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How GHS Labels Will Affect Chemical Shipments

Posted on 2/17/2015 by Scott Dunsmore

When OSHA revised its Hazard Communication Standard to align with the Globally Harmonized System of Classification and Labeling of Chemicals (GHS) in 2012, the worlds of hazardous materials shipping and workplace safety collided. Starting June 1, 2015, shippers must comply with the new classification, labeling, and documentation standards of OSHA's revised HazCom Standard. Many suppliers already use the new GHS labels, and overlapping DOT and OSHA hazard communication labeling standards have caused confusion for shippers at best and shipping delays at worst, especially for air shipments.
DOT Hazmat and OSHA GHS Hazcom Labels

GHS and DOT Labels on the Same Package

In some cases, the workplace container that holds a hazardous chemical will also be the package in which the material is shipped (e.g., a 5-gallon 1A1 drum containing a flammable liquid paint thinner). Because this material is subject to both OSHA workplace hazard communication requirements and US DOT's Hazardous Materials Regulations (HMR), both GHS HazCom and DOT hazmat labels and pictograms may be present.

GHS Labels on Non-hazmat Shipments

There are situations in which a package that requires OSHA GHS labels does not require hazmat shipping labels. In these situations, the GHS labels may cause confusion, raise questions from freight forwarders or carriers, and even delay the shipment.

For example, GHS includes a health hazard class for "Serious Eye Damage/Eye Irritation" [GHS, Chapter 3.3]. Materials in Category 1 of this GHS hazard class require labels with the "corrosion" pictogram. However, unless the material also meets the 49 CFR or IATA DGR definition of a corrosive material (i.e., it can destroy skin tissue or metal), then no hazmat shipping label is required. IATA's 56th Edition Dangerous Goods Regulations (IATA DGR) addresses this issue with a new note in the regulation for hidden dangerous goods in Section 2.

 
"Diamond-shaped GHS pictograms on packages may indicate the presence of dangerous goods. While some pictograms identify substances that only pose a hazard for supply and use, other GHS pictograms contain symbols that are largely equivalent to the symbols contained in the hazard labels used in transport, and which may therefore be classified as dangerous goods." [Note to IATA DGR 2.2.2]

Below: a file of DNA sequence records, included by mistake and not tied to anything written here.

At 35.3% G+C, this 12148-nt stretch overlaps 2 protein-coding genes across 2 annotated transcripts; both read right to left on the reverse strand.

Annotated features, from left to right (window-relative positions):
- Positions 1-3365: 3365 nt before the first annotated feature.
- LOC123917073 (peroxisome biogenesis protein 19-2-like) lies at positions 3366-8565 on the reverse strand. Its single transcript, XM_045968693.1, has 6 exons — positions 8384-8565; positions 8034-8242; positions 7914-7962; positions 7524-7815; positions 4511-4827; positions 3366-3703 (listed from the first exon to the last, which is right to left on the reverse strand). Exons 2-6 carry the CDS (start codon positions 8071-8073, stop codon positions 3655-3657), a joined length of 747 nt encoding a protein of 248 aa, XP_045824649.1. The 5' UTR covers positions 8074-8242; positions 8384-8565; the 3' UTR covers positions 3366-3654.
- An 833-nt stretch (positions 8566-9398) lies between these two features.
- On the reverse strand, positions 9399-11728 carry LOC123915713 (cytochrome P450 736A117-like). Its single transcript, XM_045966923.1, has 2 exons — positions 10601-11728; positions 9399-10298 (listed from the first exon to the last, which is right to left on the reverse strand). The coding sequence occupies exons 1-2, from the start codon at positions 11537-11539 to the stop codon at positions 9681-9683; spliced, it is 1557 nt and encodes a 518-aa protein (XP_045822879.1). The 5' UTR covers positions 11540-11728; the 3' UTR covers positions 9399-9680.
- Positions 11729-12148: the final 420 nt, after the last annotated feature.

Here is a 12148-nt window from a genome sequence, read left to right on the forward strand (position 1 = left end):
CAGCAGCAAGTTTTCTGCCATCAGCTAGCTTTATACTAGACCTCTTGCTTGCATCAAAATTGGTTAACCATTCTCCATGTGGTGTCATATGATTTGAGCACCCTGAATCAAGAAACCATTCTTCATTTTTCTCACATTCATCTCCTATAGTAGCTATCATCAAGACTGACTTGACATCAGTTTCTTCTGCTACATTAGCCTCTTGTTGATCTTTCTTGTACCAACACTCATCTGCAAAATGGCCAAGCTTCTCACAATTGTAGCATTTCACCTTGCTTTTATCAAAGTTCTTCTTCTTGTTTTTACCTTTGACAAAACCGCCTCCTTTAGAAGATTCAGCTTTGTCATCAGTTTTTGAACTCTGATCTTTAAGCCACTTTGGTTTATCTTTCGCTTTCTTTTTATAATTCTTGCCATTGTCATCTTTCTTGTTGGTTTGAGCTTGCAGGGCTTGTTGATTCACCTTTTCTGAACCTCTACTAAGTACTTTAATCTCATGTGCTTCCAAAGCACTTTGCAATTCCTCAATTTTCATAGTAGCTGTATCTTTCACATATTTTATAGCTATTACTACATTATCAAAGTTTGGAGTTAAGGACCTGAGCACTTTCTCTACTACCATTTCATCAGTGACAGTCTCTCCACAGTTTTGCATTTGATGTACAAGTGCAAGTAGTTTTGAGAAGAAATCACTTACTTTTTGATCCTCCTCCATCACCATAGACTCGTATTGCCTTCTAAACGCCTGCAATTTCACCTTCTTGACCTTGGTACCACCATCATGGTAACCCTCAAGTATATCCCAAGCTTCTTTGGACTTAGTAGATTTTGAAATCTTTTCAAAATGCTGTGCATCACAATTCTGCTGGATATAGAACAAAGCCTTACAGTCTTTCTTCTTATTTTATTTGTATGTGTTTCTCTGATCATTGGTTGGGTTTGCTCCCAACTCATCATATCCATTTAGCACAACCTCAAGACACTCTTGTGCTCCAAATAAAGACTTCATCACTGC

If you are shipping a material that is not regulated by the IATA DGR (or other hazmat regulation), but does require GHS labeling, taking the following measures can minimize potential delays:
  • Contact your carriers in advance. Provide information that they may need to ensure your classification is correct and complete.
  • Include a statement on your shipping paperwork that indicates the material is not regulated under the hazmat shipping requirements.
  • Include a marking on the package indicating that the material is not subject to the hazmat shipping requirements.
By discussing your products with your carriers prior to shipment, you can minimize delays during transportation.

Prepare for the June 1 Deadline

Gain clarity about the relationship between GHS requirements and 49 CFR hazmat labeling standards and be prepared before the June 1 deadline. Join the next session of the live, instructor-led GHS Compliance for Hazmat Shippers Webinar on March 17 from 1 to 3 PM ET. The webinar will help you get ready to conquer the challenges hazmat shippers face now that OSHA's new GHS rules are imminent. Don't let hazard labeling delay your shipments, confuse your supply-chain partners, or subject you to DOT or OSHA civil penalties-sign up now.


Tags: DOT, GHS, HazCom, hazmat shipping, IATA

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